Moreover, when supposedly liberal elites in our universities, media and governmental organizations seek to restrict free speech out of some regard for the “feelings” of Islamists who themselves are totalitarian and illiberal, we are left with a world increasingly reliant on non-verbal symbols, instead of verbal argumentation. This also applies to the more extreme Islamist speech, perhaps not in the Universities, which seek to go out of their way to encourage Islamist hate speech (especially against the Jewish homeland of Israel), but in more moderate environments such as the Media, which lean over backwards, it seems, to embellish Islamic and Islamist symbols, without really understanding the symbols they are promoting.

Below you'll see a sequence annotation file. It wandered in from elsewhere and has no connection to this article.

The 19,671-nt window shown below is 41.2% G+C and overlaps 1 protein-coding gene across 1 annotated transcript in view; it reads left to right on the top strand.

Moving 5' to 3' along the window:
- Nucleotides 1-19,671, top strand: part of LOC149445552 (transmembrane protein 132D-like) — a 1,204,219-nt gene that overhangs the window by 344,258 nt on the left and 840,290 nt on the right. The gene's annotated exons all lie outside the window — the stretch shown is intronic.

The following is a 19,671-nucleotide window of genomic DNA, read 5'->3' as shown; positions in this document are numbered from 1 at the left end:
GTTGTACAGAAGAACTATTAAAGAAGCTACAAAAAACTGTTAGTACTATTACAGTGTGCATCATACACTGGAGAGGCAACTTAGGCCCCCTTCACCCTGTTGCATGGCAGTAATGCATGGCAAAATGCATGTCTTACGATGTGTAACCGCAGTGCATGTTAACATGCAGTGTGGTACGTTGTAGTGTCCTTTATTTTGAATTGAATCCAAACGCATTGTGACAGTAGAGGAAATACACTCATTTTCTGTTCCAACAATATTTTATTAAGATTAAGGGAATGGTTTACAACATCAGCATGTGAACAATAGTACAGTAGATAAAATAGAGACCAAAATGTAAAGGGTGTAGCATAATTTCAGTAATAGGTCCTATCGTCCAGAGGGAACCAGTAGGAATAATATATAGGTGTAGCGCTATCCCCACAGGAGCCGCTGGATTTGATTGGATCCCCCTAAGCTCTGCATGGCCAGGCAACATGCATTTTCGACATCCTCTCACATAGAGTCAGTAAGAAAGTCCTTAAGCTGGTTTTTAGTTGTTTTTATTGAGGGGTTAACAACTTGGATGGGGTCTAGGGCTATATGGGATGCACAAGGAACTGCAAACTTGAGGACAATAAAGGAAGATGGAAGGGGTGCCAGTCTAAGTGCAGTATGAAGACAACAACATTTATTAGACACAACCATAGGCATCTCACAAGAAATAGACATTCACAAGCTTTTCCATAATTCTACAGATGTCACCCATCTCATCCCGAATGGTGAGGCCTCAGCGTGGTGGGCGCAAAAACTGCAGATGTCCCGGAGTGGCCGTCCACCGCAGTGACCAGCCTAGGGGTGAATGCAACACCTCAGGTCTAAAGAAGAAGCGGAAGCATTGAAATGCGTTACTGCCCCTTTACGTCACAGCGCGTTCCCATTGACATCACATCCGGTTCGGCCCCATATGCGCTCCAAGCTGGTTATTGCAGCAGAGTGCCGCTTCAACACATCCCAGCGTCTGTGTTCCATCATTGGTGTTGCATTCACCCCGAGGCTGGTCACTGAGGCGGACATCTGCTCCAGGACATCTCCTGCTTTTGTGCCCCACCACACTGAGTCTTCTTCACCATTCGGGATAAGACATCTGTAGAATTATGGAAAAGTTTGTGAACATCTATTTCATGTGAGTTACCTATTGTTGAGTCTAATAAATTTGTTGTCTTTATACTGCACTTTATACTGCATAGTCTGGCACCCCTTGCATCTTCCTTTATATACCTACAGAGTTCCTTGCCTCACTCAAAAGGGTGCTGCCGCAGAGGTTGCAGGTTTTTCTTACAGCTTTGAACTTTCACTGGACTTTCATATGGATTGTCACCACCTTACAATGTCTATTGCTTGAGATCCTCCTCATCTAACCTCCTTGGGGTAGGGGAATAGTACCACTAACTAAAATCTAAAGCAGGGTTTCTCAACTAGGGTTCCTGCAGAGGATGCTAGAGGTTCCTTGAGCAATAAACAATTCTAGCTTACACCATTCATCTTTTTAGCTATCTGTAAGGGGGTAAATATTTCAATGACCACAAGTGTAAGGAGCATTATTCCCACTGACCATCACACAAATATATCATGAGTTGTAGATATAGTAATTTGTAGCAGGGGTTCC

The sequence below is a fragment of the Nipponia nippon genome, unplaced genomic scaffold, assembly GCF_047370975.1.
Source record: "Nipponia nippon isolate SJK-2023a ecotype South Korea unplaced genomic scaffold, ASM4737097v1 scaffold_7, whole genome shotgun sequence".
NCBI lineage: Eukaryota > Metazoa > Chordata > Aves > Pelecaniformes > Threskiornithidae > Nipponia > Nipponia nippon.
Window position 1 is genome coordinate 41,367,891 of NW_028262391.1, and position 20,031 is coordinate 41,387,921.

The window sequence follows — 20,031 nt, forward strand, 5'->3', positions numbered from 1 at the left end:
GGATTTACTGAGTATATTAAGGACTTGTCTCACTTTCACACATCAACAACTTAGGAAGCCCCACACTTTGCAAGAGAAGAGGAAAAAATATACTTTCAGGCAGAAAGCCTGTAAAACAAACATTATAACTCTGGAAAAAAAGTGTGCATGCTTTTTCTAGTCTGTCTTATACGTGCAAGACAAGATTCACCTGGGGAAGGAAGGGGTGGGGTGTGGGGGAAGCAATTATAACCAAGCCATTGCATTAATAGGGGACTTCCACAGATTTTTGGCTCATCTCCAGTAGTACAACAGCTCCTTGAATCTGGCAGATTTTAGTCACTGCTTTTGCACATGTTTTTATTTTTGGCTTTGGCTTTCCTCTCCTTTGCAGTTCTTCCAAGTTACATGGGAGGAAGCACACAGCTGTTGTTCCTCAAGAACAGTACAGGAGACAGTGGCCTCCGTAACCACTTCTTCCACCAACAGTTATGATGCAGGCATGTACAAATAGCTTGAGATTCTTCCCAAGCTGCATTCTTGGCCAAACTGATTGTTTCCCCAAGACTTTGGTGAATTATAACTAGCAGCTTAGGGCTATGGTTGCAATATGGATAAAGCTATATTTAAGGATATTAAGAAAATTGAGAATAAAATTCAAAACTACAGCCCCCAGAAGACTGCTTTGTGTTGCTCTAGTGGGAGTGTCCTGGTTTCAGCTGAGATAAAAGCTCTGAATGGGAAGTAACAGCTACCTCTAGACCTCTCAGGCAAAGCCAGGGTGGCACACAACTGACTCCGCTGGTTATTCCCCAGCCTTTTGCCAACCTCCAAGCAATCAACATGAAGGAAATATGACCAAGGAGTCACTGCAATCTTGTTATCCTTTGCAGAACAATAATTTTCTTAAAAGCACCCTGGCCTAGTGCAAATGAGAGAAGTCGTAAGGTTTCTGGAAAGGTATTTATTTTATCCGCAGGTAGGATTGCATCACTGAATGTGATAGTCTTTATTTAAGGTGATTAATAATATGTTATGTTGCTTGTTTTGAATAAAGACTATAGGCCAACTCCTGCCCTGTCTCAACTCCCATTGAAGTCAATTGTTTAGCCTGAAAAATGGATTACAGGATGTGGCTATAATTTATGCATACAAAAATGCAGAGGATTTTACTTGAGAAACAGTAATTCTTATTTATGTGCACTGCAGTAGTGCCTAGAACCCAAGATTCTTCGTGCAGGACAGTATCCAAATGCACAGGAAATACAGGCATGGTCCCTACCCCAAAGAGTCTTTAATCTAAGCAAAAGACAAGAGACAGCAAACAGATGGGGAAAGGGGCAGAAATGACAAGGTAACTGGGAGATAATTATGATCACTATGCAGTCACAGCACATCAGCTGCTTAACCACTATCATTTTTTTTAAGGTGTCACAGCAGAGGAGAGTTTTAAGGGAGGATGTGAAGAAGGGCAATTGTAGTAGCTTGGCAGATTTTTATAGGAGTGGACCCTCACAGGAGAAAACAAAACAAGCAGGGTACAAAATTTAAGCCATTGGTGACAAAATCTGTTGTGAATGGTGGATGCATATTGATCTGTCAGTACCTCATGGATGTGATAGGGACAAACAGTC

A study of Islamist pronouncements and threats against the liberal democratic Jewish state of Israel makes clear two important facts:

Islamists see Israel, not as a normal country, but as a type of non-Muslim “cancer” to be expunged like a tumour, and as a representation of “colonialism”, that is a two-fold objectionable symbol;

Islamists who support Iran see an “Islamic nuclear bomb” as a symbol of equality between the unbeliever West and the Islamic world.

In my 2002 book, The Second Catastrophe: A Novel about a Book and its Autho(Mantua Books)I pointed out that in late 2001, then second in command Ayatollah Ali Akbar Hashemi-Rafsanjani told the crowd at the traditional Friday prayers in Tehran:

"If a day comes when the world of Islam is duly equipped with the arms Israel has in possession, the strategy of colonialism would face a stalemate because application of an atomic bomb would not leave anything in Israel but the same thing would just produce damages in the Muslim world".